When I was traveling for ABC in the South, I discovered it was a distinct advantage to be a Canadian, because I had come from a society in which racial strife does not exist, and I could thus see both sides. In his own eyes, the situation of the Southern white is just as grave as that of the Negro.

He strongly believes TV news should focus on providing visuals rather than shots of anchors behind desk. To that end, since February he has traveled all over the world to cover news stories and on July 5th left for a six-week news gathering trip that may even take him to China (another perk of being Canadian). He’s unsure whether he’ll succeed or fail as an anchor. “If I blow this show–and that possibility exists equally with the possibility that I’ll succeed–I’m still young enough to come back and make another name for myself.” [Jennings voluntarily stepped down as anchor in 1967 to become a foreign correspondent. In 1978, he returned to the anchor desk as one of three anchors for the new World News Tonight before becoming sole anchor in 1983. He continued in that role until April 2005 when he stepped down due to poor health. He died of lung cancer in August 2005.]

“Lennon Meringue” is a three-page profile of the Lennon Sisters that catches readers up on the four singing sisters. Dianne and Peggy are both married and have children while Kathy and Janet still live at home with their parents and their seven other siblings. Janet is engaged. Neither get an allowance. “If we want something,” explains Kathy, “we ask Mommy and she decides whether we really need it or not.”

Melvin Durslag’s two-page article titled “They Can Do Everything But Translate Dizzy Dean” discusses the impact of computers on televised sporting events. There were computers working behind the scenes at the 1964 Tokyo Olympics. General Electric has developed a computer that can calculate “clutch ratings” for baseball players that is used on Yankee Baseball Game of the Week on CBS. The computer knows there are some 52,800 situations that a batter can face during a game and the “pressure factor” for each situation. The clutch rating is determined by how batters perform under stress. Computers were also used during ABC’s “Grand Award of Sports” last spring but failed to select the champion, resulting in the programming running about a minute and a half late.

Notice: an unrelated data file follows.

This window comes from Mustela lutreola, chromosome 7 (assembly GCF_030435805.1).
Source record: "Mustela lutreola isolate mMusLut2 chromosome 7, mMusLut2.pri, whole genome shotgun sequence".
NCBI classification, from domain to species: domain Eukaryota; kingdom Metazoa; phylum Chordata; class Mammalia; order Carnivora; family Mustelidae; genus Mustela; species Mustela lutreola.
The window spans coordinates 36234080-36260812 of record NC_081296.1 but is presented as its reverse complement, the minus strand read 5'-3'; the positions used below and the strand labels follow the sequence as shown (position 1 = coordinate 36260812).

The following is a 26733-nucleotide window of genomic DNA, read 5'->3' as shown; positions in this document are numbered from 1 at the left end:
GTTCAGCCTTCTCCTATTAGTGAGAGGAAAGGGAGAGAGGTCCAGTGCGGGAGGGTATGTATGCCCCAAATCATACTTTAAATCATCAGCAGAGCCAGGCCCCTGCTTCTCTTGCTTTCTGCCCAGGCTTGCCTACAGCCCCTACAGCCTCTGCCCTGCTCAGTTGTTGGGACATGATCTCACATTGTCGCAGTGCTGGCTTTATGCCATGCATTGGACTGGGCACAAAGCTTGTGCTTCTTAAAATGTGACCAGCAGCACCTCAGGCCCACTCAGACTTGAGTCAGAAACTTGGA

The fifth and final article, “Remember the Days of Black Lipstick?” by Robert Reed (no, not that Robert Reed), is a three-page look back at the early days of television. Reed discusses how he was first introduced to TV in the late 1930s at NBC. By 1950, he was directing shows at the DuMont studios in New York City. At the time, very bright lighting was required. How bright? Reed tells the following story:

One day a buxom young lady with a low-cut dress went on to sing. An oval metal brooch, suspended from a chain around her neck, rested on her upper chest. When she finished her performance, she ran back into the wings, immediately bent double, and started to sob. Startled, I ran over to find out what the trouble was. She had removed the brooch, and pointed to the spot where it had rested. There was an angry, red, oval burn on her chest. The heat from the banks of “bird’s-eye” lights had been so intense that the brooch had burned into her skin.

Reed also explains how in the early days it was necessary for stations to experiment and innovate. He had a hand in developing a “ghost writer” that allowed handwriting to be shown on TV sets as well as a mirror system for getting overhead shots.